Health Tips by Barmer: Body language – 7 tips to reduce stress and boost your self-confidence at work
Our body language and posture influence the impression we make at work – and how we feel. We use body language such as gestures and vocal timbre to convey self-confidence and competence. Stress, nerves and pressure to perform, on the other hand, can affect our body language: we rush, our voice trembles – anyone who is under pressure will be familiar with this. But we can do something about it: through positive thinking and regular physical and breathing exer- cises, we can improve our stress resistance and appear more self-confident. And if we feel good at work, we will be more produc- tive and less prone to stress.
“First of all, we have to be aware of our inner stress,” explains Andrea Jakob-Pannier, social education worker and psychologist at BARMER. “Depending on the situation and conditions, different techniques
or strategies can help each person, depending on how great their personal resilience is, in other words to what extent they have learned to cope with challenging situations,” Jakob-Pannier explains. “So try out the following tips and see which ones help you with stress and nerves and what you feel comfortable with,” the psycho- logist advises.
7 tips to boost your self-confidence in your job
- An active start to the day: If you are well rested, you will be more resistant to stress. Make sure you get plenty of sleep and exercise in the fresh air. To start your day, gather your thoughts, calm your mind and keep an eye on time management.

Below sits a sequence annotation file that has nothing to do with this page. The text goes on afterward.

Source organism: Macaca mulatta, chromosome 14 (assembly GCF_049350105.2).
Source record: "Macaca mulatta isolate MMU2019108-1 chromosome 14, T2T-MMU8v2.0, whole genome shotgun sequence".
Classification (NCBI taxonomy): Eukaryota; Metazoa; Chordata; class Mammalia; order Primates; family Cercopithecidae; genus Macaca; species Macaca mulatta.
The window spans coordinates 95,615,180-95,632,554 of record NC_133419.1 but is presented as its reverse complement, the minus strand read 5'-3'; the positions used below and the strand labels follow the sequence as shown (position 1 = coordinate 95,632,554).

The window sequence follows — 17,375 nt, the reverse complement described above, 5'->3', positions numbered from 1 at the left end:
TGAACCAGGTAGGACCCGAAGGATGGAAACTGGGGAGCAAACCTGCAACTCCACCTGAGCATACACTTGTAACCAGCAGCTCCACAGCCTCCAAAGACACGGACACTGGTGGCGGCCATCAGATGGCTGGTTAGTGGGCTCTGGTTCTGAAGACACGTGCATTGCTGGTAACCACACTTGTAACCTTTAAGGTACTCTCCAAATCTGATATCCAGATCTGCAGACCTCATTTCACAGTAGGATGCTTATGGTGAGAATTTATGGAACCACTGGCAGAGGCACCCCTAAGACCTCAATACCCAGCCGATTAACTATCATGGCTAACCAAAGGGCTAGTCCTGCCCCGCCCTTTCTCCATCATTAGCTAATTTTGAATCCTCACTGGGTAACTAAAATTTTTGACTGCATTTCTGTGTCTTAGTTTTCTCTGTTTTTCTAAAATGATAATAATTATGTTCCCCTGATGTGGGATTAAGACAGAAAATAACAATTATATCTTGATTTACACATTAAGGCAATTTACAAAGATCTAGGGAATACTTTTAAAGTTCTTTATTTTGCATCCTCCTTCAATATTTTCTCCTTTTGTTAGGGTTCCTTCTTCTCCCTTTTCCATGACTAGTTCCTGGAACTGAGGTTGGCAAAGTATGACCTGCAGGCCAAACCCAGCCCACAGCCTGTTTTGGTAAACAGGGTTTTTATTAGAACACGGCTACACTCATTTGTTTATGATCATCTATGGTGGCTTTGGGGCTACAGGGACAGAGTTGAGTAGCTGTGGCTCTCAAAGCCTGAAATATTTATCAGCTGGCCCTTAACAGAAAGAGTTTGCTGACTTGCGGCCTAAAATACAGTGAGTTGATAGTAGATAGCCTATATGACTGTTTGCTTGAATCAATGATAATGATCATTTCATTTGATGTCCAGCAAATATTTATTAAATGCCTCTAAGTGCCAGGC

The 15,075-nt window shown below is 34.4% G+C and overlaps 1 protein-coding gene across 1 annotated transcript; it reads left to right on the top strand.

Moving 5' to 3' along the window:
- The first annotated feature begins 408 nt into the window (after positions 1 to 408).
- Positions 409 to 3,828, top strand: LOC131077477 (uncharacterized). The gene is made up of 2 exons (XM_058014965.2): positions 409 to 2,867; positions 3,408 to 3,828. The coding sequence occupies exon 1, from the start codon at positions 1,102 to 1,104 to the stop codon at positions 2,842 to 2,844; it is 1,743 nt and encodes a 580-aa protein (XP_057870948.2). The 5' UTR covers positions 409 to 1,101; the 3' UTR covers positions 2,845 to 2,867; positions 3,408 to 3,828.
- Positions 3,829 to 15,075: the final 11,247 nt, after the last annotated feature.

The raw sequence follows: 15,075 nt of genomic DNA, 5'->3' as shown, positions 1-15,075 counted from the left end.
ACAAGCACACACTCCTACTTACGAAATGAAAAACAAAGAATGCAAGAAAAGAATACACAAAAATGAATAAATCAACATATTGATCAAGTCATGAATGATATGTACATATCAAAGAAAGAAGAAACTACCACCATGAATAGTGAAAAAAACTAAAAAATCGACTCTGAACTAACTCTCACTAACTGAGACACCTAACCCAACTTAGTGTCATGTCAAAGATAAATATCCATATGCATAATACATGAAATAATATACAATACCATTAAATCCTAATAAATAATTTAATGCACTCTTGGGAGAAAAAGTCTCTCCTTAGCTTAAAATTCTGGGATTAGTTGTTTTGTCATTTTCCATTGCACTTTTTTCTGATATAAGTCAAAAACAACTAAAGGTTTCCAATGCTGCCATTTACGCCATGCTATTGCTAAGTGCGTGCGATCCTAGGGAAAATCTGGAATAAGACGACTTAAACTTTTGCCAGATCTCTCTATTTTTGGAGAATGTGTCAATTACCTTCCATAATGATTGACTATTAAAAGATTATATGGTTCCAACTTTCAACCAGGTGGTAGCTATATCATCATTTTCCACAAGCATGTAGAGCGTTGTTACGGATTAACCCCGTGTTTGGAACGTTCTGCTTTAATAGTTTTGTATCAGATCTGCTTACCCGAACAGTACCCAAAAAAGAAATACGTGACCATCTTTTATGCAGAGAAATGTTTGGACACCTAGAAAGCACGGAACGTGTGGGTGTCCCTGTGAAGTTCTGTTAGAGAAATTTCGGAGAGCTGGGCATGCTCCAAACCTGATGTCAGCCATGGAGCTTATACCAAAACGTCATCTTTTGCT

- A feel-good atmosphere in the workplace: Help to create a good working atmosphere among your colleagues. A friendly word here, an appreciative gesture there – this creates trust, and you will feel more secure right away. This lowers the level of stress for everyone.
- Presenting more confidently: Are you nervous before a meeting or presentation? Loosen up your body beforehand, shake your arms and legs, circle your shoulders: backwards, forwards, then in opposite directions. Stand up straight when you speak, with both feet planted firmly on the floor, proud chest, look straight ahead.
- Improving your appearance in online meetings: Here, facial expressions count, as well as the background, your hairstyle and accessories, the style and colour of your clothes – all this influ- ences how we appear and the impression we make on the people we are presenting to. Also, make sure there is plenty of light, use your hands and look directly into the camera. Think about time management beforehand and present your content succinctly and precisely.
- For a strong voice: Do you have to give a presentation? This is how you can prepare your voice: Drink plenty of water or tea so that your vocal cords do not dry out. Vibrate your lips, like a snorting horse, moving your tongue loosely at the same time. Laugh. Furrow your brow. Move your head and neck in all direc- tions. Hum from your lowest to your highest note and back again.
- Breathe to calm your mind: Stressful day? First take a deep breath. Sit up straight with your legs at a 90-degree angle, put your hands on your thighs, pull in your abdomen, stick out your chest, hold your neck and head straight. Close your eyes and breathe deeply through your nose into your abdomen, counting slowly to four. Hold your breath for a moment, then let the air out again, slowly counting to four. Feel free to open the window while you do this.
- Positive thinking to counteract stress: Create moments of relaxa- tion in your day-to-day working life. Take five-minute breaks more often. Meditate, listen to your favourite song or go to a beautiful place in your mind: a beach, grandma’s wingback chair, a picnic blanket? Perhaps there’s a nice event coming up that you’re looking forward to? Positive thoughts give us strength.